Decisions are being made on this now and women the world over need the UK to play its part. The women of the world shouldn’t have to wait any longer for this Government to make up its mind.

Best,

Harriet Harman
Shadow Secretary of State for International Development

 

Women and Development policy review group launched

Today, on the eve of the 100th International Women’s Day, Labour launched a policy review into women and development: “Supporting the sustainable empowerment of women and girls in the developing world”.

As part of the wide-ranging review of Labour Party policies, this group will look at the barriers that women across the world still face in accessing education, healthcare and economic opportunities, as well as a staggering lack of political representation.

The group will be chaired by Cherie Blair, who in 2008 established the Cherie Blair Foundation for Women, which works with organisations based in Africa, South Asia and the Middle East jointly developing projects with  local partners to help women start and expand their businesses.

The review will look into 6 areas:

  • Supporting the sustainable empowerment of women and girls in developing countries
  • Making growth work for the poor and generating resources for development
  • Climate Change, resource scarcity and food insecurity –mapping and responding to the challenges
  • Conflict, security and development
  • Beyond governments: Recognising and building greater support for international development
  • The challenge of inequality between and within countries

Underlining the importance of the policy review and Labour’s dedication to international development, Cherie Blair said:

“Women are the drivers of change across the world. They are far more likely than men to invest their incomes back into their families – helping to drive up better health standards and educational opportunities for their children, which in turn benefits the wider community.

“That’s why working for the economic independence of women is vital to the fight against global poverty. But there are so many barriers faced by women and girls in the developing world, that they are often unable to participate in economic or political life and struggle to get access to healthcare and education for themselves, let alone their families.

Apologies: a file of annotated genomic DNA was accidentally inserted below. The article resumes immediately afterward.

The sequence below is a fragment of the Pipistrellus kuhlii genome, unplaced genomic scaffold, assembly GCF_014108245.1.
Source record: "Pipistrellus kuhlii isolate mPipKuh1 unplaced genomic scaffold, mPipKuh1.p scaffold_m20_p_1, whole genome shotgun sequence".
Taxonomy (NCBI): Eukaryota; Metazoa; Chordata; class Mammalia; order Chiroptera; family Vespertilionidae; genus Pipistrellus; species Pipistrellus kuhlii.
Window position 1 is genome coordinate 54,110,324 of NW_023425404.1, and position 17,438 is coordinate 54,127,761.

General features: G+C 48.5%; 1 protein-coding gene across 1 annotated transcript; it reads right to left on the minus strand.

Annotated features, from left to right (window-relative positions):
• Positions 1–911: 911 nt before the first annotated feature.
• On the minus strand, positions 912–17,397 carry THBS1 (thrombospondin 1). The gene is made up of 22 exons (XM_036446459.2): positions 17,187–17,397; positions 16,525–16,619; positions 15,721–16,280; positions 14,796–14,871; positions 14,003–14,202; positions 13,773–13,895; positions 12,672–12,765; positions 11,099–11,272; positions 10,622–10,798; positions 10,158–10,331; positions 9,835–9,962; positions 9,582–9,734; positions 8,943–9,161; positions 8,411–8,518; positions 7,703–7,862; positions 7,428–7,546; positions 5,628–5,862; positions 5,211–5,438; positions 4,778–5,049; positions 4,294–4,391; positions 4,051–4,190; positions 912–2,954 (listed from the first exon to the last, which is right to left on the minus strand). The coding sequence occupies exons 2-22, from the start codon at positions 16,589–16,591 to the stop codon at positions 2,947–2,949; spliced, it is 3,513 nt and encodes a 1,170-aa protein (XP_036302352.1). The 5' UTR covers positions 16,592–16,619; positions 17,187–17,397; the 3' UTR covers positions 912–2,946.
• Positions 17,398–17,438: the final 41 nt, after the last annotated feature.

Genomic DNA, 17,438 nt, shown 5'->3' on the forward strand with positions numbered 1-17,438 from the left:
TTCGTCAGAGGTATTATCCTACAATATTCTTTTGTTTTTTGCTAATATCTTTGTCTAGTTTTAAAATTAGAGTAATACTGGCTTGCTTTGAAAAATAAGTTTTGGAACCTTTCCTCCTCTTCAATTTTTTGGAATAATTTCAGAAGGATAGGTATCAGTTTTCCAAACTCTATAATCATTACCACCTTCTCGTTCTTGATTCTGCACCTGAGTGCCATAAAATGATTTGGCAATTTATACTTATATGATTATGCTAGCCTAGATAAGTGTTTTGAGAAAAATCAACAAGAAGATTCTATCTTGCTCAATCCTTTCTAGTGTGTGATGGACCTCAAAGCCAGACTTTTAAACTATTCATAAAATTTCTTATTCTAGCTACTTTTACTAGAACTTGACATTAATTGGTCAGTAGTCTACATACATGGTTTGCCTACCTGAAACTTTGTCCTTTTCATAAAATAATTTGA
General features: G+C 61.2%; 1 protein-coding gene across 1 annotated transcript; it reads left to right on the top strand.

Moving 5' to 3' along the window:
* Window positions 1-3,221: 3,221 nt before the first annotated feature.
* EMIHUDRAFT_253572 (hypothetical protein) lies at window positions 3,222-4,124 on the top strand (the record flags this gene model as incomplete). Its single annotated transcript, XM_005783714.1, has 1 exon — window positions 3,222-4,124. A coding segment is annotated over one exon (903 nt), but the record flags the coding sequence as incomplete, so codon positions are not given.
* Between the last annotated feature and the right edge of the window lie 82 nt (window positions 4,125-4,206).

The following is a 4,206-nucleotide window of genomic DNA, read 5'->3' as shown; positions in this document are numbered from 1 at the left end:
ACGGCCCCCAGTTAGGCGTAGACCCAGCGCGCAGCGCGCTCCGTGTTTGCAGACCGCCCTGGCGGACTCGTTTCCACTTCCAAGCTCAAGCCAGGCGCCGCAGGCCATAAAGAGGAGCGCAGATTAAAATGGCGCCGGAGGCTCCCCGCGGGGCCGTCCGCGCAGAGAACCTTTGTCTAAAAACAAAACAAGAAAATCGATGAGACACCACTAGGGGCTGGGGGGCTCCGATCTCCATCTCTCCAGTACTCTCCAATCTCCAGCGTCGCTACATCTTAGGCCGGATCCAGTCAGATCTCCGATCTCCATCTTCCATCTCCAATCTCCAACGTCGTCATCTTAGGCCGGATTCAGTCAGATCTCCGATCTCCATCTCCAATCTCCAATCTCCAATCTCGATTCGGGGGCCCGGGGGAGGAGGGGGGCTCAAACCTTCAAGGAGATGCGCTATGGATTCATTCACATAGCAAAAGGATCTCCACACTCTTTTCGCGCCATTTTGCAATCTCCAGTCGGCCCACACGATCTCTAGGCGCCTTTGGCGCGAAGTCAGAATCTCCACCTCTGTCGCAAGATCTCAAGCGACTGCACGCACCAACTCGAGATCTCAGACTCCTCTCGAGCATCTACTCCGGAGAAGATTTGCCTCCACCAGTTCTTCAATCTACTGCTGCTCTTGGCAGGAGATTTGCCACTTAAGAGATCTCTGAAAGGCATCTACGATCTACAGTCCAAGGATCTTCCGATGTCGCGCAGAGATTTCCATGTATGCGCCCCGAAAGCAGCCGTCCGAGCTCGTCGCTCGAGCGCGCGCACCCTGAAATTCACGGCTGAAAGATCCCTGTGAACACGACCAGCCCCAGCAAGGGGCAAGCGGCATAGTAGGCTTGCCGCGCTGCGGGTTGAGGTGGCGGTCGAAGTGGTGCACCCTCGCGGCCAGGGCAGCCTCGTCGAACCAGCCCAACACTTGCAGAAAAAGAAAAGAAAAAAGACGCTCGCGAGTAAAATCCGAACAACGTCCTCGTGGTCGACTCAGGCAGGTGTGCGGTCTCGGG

“We need to look afresh at how countries like the UK, through their development efforts, can help make a real difference to the status and power of women in the developing world.”

Welcoming the selection of Cherie Blair as Chair, Harriet Harman, Shadow International Development Secretary, said:

“I am delighted that Cherie Blair has agreed to chair this group. She is a committed campaigner for women and girls in the developing world. Her contribution will be invaluable.”

Standing up for women around the world

Speaking yesterday at the start of the 55th Commission on the Status of Women, Harriet Harman took the opportunity to welcome the launch of UN Women, which was officially launched.

“This is a very important meeting. It will see the official launch of UN Women and bring together women from around the world.

“There can be no retreat from the Government’s promise to spend 0.7% on development aid by 2013. Women and girls around the world are helped by aid– from the woman in Nigeria who no longer has to walk for miles to get water, to the girl in Bangladesh who can now go to school. We must not turn our backs on them now.

“Women in the developing world must not be made the victims of deficit reduction programmes, as they are in the UK, where the government’s cuts are hitting women the hardest.

“UN Women will support the women in parliaments and in governments across the world – they are the ones who will fight hardest for the women in developing countries. UN Women will play an important role in backing them up to ensure progress for the women they represent.”

Harriet was joined by Fiona Mactaggart, Shadow Equalities Minister, who will sit on the Commission, highlighted the importance of UN Women. She said: “At the Interparliamentary Union meeting which coincides with the session I will be working  with colleagues in other parliaments and governments to make sure that UN Women works with elected women to advance the condition of women throughout the world.”

As Shadow International Development Secretary, Harriet Harman has made it clear that female elected representatives will be key in improving the lives of women across the developing world. This was a fact that she reinforced last week at the launch of the Keep the Promise campaign, which was hosted by LCID.